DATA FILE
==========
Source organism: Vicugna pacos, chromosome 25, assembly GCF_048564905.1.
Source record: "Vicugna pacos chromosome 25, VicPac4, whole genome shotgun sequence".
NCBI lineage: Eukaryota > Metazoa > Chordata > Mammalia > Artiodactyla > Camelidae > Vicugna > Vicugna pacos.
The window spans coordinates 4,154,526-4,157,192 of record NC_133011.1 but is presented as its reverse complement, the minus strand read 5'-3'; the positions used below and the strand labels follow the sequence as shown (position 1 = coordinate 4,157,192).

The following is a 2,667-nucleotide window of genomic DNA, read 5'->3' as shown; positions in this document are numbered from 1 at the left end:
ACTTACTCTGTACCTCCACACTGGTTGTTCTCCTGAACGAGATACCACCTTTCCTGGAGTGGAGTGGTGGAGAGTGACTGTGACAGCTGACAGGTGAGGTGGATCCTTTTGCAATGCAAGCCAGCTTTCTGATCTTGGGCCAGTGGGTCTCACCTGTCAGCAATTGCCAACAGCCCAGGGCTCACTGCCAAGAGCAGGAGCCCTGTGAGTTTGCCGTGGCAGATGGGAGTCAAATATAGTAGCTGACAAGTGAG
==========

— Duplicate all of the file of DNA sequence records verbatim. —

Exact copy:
Source organism: Vicugna pacos, chromosome 25, assembly GCF_048564905.1.
Source record: "Vicugna pacos chromosome 25, VicPac4, whole genome shotgun sequence".
NCBI lineage: Eukaryota > Metazoa > Chordata > Mammalia > Artiodactyla > Camelidae > Vicugna > Vicugna pacos.
The window spans coordinates 4,154,526-4,157,192 of record NC_133011.1 but is presented as its reverse complement, the minus strand read 5'-3'; the positions used below and the strand labels follow the sequence as shown (position 1 = coordinate 4,157,192).

The following is a 2,667-nucleotide window of genomic DNA, read 5'->3' as shown; positions in this document are numbered from 1 at the left end:
ACTTACTCTGTACCTCCACACTGGTTGTTCTCCTGAACGAGATACCACCTTTCCTGGAGTGGAGTGGTGGAGAGTGACTGTGACAGCTGACAGGTGAGGTGGATCCTTTTGCAATGCAAGCCAGCTTTCTGATCTTGGGCCAGTGGGTCTCACCTGTCAGCAATTGCCAACAGCCCAGGGCTCACTGCCAAGAGCAGGAGCCCTGTGAGTTTGCCGTGGCAGATGGGAGTCAAATATAGTAGCTGACAAGTGAG